By Kate Madden Yee, AuntMinnie.com staff writer
November 17, 2010

Monday, November 29 | 10:50 a.m.-11:00 a.m. | SSC07-03 | Room S102D
More clinicians are recommending further MRI exams more often after initial abdominal MRIs prove equivocal, according to researchers from Harvard Medical School in Boston.

In this Monday morning session, Supriya Gupta, MD, and colleagues will present findings from their study that examined trends in follow-up recommendations after abdominal MRI exams, tracking whether clinicians recommended high-cost or low-cost modalities.

The team isolated 6,854 cases of 51,202 MRI abdominal exams taken between 1993 and 2010 that had been recommended for further follow-up. Out of these 6,854 cases, MRI was recommended in 35.8% of cases, CT in 15.2%, biopsy in 9.1%, and ultrasound in 8.5%. Other categories of recommendation included repeating the exam (35.5%), PET (1.2%), and x-ray (1.1%).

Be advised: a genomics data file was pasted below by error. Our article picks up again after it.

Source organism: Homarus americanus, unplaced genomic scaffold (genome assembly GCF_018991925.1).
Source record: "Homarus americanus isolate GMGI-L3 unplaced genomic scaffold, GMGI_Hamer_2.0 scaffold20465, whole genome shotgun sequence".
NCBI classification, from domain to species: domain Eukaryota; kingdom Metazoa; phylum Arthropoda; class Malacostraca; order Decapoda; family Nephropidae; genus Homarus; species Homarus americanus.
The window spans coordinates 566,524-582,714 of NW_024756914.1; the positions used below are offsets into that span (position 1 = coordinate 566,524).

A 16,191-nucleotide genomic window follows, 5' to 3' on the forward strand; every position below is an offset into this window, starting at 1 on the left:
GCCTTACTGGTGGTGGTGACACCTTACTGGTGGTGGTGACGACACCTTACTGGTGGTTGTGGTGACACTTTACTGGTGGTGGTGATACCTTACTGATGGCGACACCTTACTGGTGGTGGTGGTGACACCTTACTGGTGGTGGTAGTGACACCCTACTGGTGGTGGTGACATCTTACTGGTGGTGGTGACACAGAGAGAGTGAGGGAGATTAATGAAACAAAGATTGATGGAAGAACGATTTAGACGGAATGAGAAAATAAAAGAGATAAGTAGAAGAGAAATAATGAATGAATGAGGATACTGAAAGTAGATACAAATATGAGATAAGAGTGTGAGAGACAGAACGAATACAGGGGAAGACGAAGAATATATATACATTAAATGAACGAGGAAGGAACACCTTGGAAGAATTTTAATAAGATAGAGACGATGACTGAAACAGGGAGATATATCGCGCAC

The researchers found that recommendations for MRI as follow-up increased during the time period, from 21% in 1993 to 43.2% in 2009. During the same period, recommendations for follow-up with ultrasound after abdominal MRI decreased from 34.6% in 1993 to 4.6% in 2009. Recommendations for biopsy decreased from 13.5% in 1993 to 7.5% in 2009, and for x-ray they decreased from 7.6% to 0.8%.

CT rates of recommendation after abdominal MRI remained stable, however, at 15.4% in 1993 and 14% in 2009.

The study shows that while following up with MRI is more expensive than ultrasound, it's also more specific, which is why more clinicians are recommending it to resolve equivocal abdominal findings, the team concluded.





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